Virtual Slide List


Access to the supplemental resources for this session is password-protected and restricted to University of Michigan students. If you are a University of Michigan student enrolled in a histology course at the University of Michigan, please click on the following link and use your Kerberos-password for access to download lecture handouts and the other resources.

Resources on M+Box

This collection was originally compiled by Kent Christensen, Ph.D., J. Matthew Velkey, Ph.D., Lloyd M. Stoolman, M.D., Laura Hessler, and Diedra Mosley-Brower. Currently, it is curated by Michael Hortsch, Ph.D. If you have questions or comments regarding the University of Michigan virtual slide collection, please contact Dr. Hortsch at hortsch at

Virtual Slide List for Histology Course

Search Description
Male Reproductive System
Prostate gland, Masson stain, 20X
Prostate, human, H&E, 20X (prostatic glands, with abundant smooth muscle between them, concretions [= amyloid bodies] in many of the glands).
Spermatic cord, human, H&E, 20X (ductus or vas deferens [top of section], branch of testicular artery [center of section], pampiniform plexus of testicular veins [around testicular artery branches], dartos muscle [smooth], cremaster muscle [skeletal].
Penis cross section, human, H&E, 40X (two large pale corpora cavernosa [erectile tissue], venous sinuses, trabeculae [connective tissue, smooth muscle, small blood vessels including helicine arteries], deep artery, tunica albuginea, penile urethra [at lower right] in corpus spongiosum).
UCSF 363
Testis, human, Regaud-Hem & van Gieson stain, 40X
Seminiferous Tubule: In this electron micrograph, showing a seminiferous tubule and adjacent interstitial tissue, you can see in more detail the same structures you have been viewing with the light microscope. In the seminiferous tubule, the large, round nuclei belong to more mature primary spermatocytes. Toward the lumen from these are the nuclei of spermatids. Note the occasional Sertoli cell nuclei and try to follow the extensive Sertoli cell cytoplasm as it passes up to enfold the spermatocytes and spermatids. In the interstitial tissue, observe the Leydig cells and capillaries (the latter are somewhat swollen because the testis was fixed for electron microscopy by perfusion of the fixative through the blood vessels).
Seminiferous Epithelium: This electron micrograph shows the seminiferous epithelium at a higher power than the previous electron micrograph (EM #258). Note the different appearances of the cell nuclei in spermatogonia, primary spermatocytes, Sertoli cells and spermatids.
Testis (Interstitial tissue): Clearly visible are a number of Leydig cells in the interstitial tissue of the testis: Also note a postcapillary venule, a capillary and lymphatic spaces.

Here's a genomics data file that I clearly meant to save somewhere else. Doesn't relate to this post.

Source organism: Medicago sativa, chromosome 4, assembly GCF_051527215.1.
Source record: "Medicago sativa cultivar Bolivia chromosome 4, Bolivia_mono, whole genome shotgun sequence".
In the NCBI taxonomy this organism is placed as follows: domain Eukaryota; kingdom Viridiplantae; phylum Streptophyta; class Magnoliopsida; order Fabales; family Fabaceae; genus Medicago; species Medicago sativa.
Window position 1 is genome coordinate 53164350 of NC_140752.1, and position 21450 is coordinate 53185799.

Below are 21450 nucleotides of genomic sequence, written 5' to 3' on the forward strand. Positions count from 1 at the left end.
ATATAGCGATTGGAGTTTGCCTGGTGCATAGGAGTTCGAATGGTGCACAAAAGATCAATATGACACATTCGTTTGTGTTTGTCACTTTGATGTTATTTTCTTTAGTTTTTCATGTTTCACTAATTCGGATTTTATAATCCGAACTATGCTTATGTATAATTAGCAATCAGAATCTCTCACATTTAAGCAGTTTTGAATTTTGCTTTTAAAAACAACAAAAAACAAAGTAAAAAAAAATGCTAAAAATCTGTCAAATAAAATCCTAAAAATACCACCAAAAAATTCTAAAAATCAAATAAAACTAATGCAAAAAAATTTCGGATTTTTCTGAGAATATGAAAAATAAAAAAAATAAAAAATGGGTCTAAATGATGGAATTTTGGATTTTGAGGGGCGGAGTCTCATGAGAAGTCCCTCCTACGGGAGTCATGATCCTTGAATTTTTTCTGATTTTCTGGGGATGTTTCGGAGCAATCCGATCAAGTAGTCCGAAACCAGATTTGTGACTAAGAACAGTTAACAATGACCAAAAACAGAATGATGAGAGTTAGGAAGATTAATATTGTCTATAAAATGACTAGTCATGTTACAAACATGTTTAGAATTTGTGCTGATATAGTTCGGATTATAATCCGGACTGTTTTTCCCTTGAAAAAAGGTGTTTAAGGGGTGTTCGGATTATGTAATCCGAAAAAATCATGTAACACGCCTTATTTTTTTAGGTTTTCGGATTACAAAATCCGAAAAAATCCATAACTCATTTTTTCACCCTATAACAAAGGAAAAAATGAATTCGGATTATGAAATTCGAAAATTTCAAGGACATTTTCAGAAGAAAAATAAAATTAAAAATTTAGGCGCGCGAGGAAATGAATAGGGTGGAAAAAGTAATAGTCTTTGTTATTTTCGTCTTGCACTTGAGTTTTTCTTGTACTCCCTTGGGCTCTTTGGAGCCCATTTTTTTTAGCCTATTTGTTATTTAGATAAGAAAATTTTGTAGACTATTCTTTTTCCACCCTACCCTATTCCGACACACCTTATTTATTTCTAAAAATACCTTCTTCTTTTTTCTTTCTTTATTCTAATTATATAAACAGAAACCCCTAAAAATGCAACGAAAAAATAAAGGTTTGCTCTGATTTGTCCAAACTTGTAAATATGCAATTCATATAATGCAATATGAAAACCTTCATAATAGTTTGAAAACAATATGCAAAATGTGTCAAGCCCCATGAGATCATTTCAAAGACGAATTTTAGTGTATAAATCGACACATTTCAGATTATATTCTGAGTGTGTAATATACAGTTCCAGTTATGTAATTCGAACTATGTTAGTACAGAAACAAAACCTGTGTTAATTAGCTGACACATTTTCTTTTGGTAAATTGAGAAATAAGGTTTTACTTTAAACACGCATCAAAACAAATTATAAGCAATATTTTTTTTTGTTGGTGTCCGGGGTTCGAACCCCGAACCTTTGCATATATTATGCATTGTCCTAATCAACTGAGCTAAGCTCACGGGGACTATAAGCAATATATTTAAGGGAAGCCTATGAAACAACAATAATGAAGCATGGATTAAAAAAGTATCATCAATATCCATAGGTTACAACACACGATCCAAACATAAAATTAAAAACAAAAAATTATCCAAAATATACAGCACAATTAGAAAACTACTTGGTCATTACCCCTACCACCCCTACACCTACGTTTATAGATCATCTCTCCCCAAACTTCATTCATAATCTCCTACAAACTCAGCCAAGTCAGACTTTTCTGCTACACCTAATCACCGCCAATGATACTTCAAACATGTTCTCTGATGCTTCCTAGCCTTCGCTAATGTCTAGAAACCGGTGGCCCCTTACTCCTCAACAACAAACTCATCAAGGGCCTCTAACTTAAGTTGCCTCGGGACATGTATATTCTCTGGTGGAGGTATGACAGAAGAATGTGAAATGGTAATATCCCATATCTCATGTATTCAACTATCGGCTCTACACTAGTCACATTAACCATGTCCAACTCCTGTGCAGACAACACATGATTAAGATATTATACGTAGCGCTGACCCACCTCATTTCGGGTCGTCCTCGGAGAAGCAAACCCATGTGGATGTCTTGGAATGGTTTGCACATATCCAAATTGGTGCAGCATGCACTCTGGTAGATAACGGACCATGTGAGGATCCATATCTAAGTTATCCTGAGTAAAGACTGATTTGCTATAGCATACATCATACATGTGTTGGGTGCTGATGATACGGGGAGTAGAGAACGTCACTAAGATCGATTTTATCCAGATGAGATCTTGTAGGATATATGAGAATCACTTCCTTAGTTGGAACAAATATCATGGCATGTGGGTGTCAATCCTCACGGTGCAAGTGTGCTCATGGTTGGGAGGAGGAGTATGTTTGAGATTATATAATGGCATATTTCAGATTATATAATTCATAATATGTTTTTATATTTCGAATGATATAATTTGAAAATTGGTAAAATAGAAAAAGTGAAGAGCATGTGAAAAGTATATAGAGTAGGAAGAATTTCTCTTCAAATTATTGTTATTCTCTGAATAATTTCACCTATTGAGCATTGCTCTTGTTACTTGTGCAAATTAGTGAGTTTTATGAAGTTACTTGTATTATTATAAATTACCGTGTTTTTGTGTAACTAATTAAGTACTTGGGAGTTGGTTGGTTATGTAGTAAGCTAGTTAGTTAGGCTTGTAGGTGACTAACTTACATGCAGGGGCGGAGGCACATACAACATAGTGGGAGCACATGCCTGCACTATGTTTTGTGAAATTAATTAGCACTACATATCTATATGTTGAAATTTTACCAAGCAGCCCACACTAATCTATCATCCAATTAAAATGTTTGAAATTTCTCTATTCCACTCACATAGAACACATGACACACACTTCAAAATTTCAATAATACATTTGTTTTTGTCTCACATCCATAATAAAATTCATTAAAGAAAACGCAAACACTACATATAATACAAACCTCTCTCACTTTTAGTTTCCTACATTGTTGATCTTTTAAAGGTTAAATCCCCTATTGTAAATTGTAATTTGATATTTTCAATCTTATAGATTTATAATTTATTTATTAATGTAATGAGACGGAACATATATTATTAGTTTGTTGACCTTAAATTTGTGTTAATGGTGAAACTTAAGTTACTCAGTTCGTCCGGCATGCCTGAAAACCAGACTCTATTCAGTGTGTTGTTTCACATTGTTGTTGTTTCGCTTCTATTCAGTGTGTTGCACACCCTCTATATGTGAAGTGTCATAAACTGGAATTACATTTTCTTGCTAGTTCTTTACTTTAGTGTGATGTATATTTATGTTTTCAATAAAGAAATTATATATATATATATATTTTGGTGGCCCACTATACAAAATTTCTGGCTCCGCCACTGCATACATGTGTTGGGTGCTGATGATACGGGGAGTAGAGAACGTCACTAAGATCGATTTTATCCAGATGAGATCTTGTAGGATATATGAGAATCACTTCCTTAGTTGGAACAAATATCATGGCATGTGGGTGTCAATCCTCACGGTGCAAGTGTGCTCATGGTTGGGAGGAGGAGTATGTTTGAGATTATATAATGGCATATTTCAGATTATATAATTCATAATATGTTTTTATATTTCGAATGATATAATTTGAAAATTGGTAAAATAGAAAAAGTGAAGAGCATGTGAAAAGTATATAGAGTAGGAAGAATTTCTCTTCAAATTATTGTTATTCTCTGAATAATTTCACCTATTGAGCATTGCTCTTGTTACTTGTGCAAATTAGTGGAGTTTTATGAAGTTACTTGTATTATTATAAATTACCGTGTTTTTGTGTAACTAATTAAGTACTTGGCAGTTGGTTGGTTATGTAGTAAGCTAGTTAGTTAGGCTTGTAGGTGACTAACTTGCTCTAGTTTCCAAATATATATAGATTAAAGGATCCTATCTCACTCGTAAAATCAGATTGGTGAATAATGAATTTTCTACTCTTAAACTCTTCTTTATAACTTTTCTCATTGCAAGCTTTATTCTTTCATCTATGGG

Epididymis (Pseudostratified Epithelium): Tall cells of uniform height extend to the lumen, while short basal cells are limited to the base of the tubule. Note most of the stereocilia are transversely sectioned.
Small intestine, H&E, 40X (smooth muscle). See Epithelium/CT section.
Heart, ventricle, H&E, 40X (cardiac muscle, intercalated discs).
Skeletal muscle, longitudinal section, H&E, 20X and 40X (banding pattern A I Z H [60787 x 18392, 34840 x 9034, 64339 x 17968]).
Skeletal muscle, longitudinal section, H&E, 40X.
Skeletal muscle, cross section, H&E, 40X.
058 Thin section
Skeletal muscle, longitudinal section, H&E, 83X
Fetal forearm muscle, cross section, H&E, 40X (fascicle, epimysium, perimysium, endomysium).
Fetal forearm muscle, Masson, 40X (fascicle, epimysium, perimysium, endomysium).
Heart, ventricle, H&E, 40X (cardiac muscle, intercalated discs). See Cardiovascular section.
Heart wall, trichrome stain, 40X
gastro-esophageal junction H&E longitudinal, 40X (smooth muscle).
Small intestine, H&E, 40X (smooth muscle).
Vagina, H&E, 40X (stratified squamous epithelium, nonkeratinized).
Vagina, Masson trichrome stain, 40X (smooth muscle). See Female Reproduction section.
Heart, H&E, 40X (cardiac muscle, intercalated discs). See Cardiovascular section.
Skeletal Muscle (longitudinal section): Identify a sarcomere. Relate the sarcomeric structure seen in the LM to the structure seen here. Note that there is also lots of glycogen in the region between the two myofibrils in this picture, a storage form for glucose (which is metabolized to provide energy for muscle contraction). At the border of the I and A-bands, note triads consisting of a central T (transverse) tubule and flanking cisternae of the sarcoplasmic reticulum.